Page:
Cancer of the Esophagus (cont.)
What is the prognosis for esophageal cancer?
When the esophageal cancer has spread to organs beyond the esophagus, long-term survival is uncommon.
The chance of recovery improves when doctors detect the cancer at an early stage. Five-year survival can exceed 50% for Stage 1 esophageal cancer. This drops to 20% in Stage 2, 10-15% in Stage 3, and is still essentially zero for Stage 4.
- Once cancer invades the muscle layer of the esophagus, most people already have developed widespread cancer.
- For these people, cancers invariably come back following surgical removal. Few people survive long term.
- Following completion of therapy, whether with surgery, radiation, chemotherapy, or a combination of these, the patient needs regular follow-up endoscopic examinations as well as repeat CT scans of the chest and abdomen.
- Often, people who undergo surgery of their esophagus develop significant narrowing at the site of the surgery. They require frequent esophageal dilatations or insertion of stents.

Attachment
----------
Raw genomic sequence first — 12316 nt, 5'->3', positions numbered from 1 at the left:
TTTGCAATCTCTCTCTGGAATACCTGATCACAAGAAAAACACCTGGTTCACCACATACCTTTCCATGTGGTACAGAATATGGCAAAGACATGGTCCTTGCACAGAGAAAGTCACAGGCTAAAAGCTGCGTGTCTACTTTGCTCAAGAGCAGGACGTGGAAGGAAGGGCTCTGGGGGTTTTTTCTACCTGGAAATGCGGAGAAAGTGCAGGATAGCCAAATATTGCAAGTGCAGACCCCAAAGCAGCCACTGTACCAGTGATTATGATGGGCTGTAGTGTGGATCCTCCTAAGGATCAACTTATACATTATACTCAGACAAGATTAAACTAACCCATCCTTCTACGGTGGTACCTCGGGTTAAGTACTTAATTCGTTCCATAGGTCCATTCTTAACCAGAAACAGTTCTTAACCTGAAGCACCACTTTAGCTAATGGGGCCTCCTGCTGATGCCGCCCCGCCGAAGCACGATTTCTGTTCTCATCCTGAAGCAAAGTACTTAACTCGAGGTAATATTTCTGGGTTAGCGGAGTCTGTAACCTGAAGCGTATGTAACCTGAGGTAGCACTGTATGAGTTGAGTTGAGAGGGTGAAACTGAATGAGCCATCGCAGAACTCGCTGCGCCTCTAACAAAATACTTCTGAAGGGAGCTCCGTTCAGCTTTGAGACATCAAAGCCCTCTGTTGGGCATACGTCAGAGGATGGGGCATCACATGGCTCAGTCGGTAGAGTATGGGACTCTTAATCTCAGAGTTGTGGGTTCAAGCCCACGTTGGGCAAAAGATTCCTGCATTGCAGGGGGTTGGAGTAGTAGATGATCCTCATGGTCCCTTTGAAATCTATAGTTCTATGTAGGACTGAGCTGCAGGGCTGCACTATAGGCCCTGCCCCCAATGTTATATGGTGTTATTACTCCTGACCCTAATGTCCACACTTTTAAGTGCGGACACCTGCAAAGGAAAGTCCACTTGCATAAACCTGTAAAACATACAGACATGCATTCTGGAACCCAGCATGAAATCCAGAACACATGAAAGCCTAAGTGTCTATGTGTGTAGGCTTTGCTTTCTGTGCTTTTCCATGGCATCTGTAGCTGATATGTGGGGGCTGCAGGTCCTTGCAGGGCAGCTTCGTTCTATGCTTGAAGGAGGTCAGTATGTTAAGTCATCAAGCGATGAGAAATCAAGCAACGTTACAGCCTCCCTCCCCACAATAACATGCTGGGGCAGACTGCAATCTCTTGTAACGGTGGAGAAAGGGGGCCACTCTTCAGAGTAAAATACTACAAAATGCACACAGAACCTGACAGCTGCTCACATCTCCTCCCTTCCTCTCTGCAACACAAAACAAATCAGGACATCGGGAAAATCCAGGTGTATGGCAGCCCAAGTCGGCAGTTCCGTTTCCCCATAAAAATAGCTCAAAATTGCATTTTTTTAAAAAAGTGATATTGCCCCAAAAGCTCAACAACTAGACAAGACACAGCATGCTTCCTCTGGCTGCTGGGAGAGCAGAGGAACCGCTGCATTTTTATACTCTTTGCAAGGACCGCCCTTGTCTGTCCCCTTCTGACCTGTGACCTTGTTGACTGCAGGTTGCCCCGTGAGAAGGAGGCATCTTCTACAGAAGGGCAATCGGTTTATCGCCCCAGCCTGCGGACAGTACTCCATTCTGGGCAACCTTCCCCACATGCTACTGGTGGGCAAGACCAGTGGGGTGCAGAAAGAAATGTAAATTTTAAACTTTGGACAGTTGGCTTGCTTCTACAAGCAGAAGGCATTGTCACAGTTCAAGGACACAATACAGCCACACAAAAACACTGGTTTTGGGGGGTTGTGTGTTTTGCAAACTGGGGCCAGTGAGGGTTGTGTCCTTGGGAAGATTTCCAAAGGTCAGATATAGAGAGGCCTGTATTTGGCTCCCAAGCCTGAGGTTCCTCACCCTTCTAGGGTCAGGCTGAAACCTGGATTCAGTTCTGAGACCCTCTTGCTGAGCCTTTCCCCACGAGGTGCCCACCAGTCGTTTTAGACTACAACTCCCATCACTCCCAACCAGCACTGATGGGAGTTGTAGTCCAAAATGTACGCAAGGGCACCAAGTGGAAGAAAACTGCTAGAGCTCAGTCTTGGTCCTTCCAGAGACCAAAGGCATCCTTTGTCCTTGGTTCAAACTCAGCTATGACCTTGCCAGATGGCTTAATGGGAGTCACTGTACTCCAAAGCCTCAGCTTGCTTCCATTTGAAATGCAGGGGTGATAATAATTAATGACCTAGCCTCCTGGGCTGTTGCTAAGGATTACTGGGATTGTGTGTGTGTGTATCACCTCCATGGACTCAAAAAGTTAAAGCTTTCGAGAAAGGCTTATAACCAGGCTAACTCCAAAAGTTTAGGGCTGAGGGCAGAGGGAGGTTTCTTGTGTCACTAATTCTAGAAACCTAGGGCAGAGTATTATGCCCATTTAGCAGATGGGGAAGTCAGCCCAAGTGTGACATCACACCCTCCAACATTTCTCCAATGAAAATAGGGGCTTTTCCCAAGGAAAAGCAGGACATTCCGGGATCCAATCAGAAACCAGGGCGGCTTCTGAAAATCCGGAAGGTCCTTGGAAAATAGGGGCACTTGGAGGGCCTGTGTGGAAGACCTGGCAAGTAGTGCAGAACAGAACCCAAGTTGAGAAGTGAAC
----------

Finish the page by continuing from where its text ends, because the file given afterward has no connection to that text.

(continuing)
How can I prevent esophageal cancer?
- Reducing use of tobacco and alcohol can reduce the frequency of squamous cell carcinoma of the esophagus. Today it is recognized that HPV infection increases the risk of squamous cell carcinoma of the esophagus three-fold. HPV vaccination programs for young men and women can be expected to reduce the risk of this disease over time.
- Adenocarcinoma of the esophagus is a frequent complication in Barrett's esophagus, which may be found in some people with symptoms of gastroesophageal reflux disease (GERD).
- People with frequent symptoms of reflux (heartburn or regurgitation) should undergo screening with endoscopy.
- People with Barrett's esophagus should have regular endoscopic tests to detect precancerous changes of the esophageal lining.
- They also require tight control of the symptoms of gastroesophageal reflux, which may include dietary and lifestyle changes as well as medications and possible surgery, to prevent progression of Barrett;s esophagus.
The esophagus lies between the mouth and the stomach and serves as a conduit for food and liquids to the gastrointestinal tract.
Medically reviewed by Jay B. Zatzkin, MD; American Board of Internal Medicine with subspecialty in Medical Oncology
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Medically Reviewed by a Doctor on 6/3/2016
Robert J Fingerote, MD, MSc, BSc
Scott H Plantz, MD, FAAEM
Francisco Talavera, PharmD, PhD
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